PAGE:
Doha meeting reveals Opec’s inability to control global oil prices

Doha meeting reveals Opec’s inability to control global oil prices

The recent Doha meeting of major oil producers failed to agree oil output freeze deal and confirmed the existence of deep disagreements within Opec.

The oil prices agony continues as major oil producers failed to reach an agreement on production freeze at the long-expected meeting in Doha on April 17.

The expectations surrounding the meeting had fueled hopes that the 20 month long slump in oil prices might finally be over and led to a partial recovery in oil prices. But it now seems that the period of low prices is not over yet.

Brent crude fell more than 5% on 18 April, to $41 per barrel, and WTI crude by 7%, to $38 per barrel.

Brent Crude (Price per barrel)

Source: BBC

Lack of results

The key point of disagreement arose between Iran and Saudi Arabia. Riyadh refuses to make any concessions to its regional archrival, who seek to increase their oil output to pre-sanction levels.

The Doha failure reflects long-standing disagreements between the two Persian Gulf powers over regional supremacy and conflicts in Syria and Yemen. It also confirms the fact that Opec, and Saudi Arabia, lost their ability to act as a global swing producer, which puts the 56 year old Cartel’s existence and purpose into question.

In practice however, the meeting would not change much in terms of global demand and supply. The participating countries were discussing capping oil production at their current almost record high levels, which still leaves the markets well oversupplied.

Source: EIA

The oil glut

There are signs however that the oil glut is slowly starting to wear off. The contango effect – which occurs when the current price of a commodity is lower than prices for delivery in the future – is not as severe as it was only few months ago. In addition, supply disruptions in Iraq, Nigeria and Kuwait, along with slowly decreasing production in the US and other non-Opec countries will help to support the prices at 40$ levels.

But in order for price to go up significantly, more cuts are needed in the future. Apart from temporary disruptions, the only foreseeable reduction might come from non-Opec producers and the US, where the non-conventional shale production, which currently makes up around half of the US total oil production, is slowly declining under pressure from low prices.

At the moment total US production hovers slightly below 9 million barrel per day, which is a drop of 600,000 barrels per day from its peak in June 2015. The decrease is likely to continue due to unsustainably low prices and increased difficulties for US producers to maintain previous investment levels by obtaining bank loans and tapping the US capital markets.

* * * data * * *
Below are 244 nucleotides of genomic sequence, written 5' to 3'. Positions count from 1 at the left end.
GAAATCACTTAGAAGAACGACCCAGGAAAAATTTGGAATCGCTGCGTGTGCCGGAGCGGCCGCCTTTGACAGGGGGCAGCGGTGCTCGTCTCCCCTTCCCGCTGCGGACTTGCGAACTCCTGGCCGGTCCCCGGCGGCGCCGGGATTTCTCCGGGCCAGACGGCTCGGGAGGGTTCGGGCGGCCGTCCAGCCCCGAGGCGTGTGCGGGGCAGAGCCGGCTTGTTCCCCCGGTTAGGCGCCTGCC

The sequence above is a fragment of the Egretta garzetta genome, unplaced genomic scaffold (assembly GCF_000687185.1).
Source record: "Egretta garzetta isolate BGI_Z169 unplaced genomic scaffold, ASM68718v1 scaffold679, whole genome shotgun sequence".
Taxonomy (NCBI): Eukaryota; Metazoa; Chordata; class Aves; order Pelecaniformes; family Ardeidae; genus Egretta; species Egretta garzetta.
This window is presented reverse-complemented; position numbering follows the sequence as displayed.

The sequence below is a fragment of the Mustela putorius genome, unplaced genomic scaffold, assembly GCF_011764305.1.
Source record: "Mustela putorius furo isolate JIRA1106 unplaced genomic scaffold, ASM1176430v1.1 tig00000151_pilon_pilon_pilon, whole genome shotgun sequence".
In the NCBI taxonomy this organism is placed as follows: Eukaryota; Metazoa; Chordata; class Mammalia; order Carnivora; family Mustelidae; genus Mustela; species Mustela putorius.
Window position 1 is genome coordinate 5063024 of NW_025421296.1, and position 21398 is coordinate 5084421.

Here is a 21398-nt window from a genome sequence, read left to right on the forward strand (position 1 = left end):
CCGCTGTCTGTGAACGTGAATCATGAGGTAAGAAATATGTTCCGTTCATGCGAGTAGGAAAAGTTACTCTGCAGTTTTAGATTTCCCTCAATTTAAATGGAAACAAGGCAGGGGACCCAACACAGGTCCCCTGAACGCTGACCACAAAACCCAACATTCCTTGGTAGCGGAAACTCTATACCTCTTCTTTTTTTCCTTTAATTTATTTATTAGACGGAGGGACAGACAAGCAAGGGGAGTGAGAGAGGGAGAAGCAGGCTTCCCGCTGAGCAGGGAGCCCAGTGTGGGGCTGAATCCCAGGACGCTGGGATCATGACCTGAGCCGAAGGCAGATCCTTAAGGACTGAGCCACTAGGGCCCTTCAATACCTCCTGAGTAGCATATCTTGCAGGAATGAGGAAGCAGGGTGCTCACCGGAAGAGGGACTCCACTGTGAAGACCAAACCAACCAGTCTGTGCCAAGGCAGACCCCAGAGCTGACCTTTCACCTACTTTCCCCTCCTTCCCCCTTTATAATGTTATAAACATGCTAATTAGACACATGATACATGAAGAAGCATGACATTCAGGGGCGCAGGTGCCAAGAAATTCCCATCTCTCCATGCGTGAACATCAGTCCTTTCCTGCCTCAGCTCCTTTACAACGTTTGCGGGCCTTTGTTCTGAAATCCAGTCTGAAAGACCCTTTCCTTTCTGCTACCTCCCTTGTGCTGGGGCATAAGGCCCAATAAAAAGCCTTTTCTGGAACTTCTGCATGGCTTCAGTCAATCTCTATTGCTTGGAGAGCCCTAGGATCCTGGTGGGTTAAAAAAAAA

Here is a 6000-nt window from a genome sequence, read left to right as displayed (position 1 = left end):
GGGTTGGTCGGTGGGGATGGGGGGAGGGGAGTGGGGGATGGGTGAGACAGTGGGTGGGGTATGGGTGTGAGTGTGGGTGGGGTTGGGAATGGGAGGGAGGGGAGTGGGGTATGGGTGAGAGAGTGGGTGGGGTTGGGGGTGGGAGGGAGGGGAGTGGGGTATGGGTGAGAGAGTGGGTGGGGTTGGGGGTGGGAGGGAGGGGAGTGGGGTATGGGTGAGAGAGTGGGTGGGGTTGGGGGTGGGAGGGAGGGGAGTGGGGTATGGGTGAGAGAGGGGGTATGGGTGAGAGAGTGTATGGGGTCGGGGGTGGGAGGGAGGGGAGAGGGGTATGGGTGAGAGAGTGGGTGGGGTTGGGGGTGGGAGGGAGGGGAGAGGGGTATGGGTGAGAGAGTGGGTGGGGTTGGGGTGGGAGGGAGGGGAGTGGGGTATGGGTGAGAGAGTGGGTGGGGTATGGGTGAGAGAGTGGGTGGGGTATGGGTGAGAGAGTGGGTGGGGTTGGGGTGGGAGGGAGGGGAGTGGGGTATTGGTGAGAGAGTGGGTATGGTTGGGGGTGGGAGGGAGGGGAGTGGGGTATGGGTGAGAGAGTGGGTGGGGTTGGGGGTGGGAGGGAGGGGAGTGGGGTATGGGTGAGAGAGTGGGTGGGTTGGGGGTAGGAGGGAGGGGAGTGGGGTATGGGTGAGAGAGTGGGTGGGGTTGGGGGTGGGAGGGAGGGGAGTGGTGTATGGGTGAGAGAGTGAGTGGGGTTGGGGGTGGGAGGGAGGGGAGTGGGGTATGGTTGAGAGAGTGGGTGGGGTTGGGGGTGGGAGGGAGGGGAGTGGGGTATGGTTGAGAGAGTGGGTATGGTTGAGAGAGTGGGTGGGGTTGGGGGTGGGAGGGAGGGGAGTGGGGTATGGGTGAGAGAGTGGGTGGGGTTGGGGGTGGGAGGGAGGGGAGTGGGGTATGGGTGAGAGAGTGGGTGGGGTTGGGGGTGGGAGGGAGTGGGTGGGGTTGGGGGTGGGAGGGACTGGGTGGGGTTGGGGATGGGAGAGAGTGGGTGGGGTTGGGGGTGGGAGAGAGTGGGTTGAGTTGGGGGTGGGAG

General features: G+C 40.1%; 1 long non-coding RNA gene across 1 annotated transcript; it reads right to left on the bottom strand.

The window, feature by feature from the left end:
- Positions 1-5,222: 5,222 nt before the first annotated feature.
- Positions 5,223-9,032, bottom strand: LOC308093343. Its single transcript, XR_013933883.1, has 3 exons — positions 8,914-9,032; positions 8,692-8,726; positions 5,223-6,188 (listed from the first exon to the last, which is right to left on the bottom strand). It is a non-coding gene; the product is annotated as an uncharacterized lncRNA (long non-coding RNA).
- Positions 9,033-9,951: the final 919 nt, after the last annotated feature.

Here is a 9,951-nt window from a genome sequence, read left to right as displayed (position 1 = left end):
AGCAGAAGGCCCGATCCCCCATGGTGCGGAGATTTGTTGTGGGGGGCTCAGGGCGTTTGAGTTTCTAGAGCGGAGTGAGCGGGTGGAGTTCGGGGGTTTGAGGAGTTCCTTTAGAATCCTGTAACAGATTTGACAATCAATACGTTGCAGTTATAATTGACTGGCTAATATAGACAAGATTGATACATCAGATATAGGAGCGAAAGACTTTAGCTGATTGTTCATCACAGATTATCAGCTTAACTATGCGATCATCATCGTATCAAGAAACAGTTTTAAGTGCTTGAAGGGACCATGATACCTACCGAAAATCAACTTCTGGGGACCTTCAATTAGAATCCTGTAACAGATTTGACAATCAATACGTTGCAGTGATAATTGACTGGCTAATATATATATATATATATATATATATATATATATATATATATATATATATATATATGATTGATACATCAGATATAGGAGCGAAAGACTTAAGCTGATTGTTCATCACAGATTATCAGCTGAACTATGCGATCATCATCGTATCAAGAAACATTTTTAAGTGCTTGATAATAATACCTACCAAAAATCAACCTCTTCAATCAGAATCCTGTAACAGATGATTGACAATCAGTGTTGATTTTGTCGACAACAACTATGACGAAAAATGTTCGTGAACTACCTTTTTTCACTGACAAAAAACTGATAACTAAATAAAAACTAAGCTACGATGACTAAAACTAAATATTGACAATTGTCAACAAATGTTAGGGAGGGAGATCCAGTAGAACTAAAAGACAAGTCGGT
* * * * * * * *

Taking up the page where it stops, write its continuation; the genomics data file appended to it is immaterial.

The total amount of outstanding debts and obligations of the energy sector toward US banks reached $123 billion in February, while 59 companies filed a bankruptcy since the beginning of 2015. This trend is likely to continue. On the other hand, improved productivity and cuts in capital costs would make the shale sector more resilient, and prevent a sudden slump in oil production.


This is bad news for other oil producers, from Russia to Angola, whose finances are already under severe strain. If current prices become the new norm for the oil markets, most oil producers will be forced to run budget deficits within the next five years.

Source: Harvard Business Review

The immediate consequence of the inevitable budget cuts will cause significant pains for their economies. But over the long term it will force the highly oil dependent countries to adapt and diversify their economies.

Countries with high foreign currency reserves have better chances of successfully achieving this, but the majority of developing oil exporters are not in such a position. For them, the prolonged continuation of low oil prices could produce strong economic, political and social crises with unpredictable consequences.

About Author

Ante Batovic

Ante was previously a lecturer in International History at the University of Zadar where he specialised in Cold War and East European history. He was also a visiting fellow at the LSE IDEAS centre and the fellow of the Robert Schuman Foundation in the European Parliament. He holds a master’s degree in Global Politics from the London School of Economics and a PhD from the University of Zadar.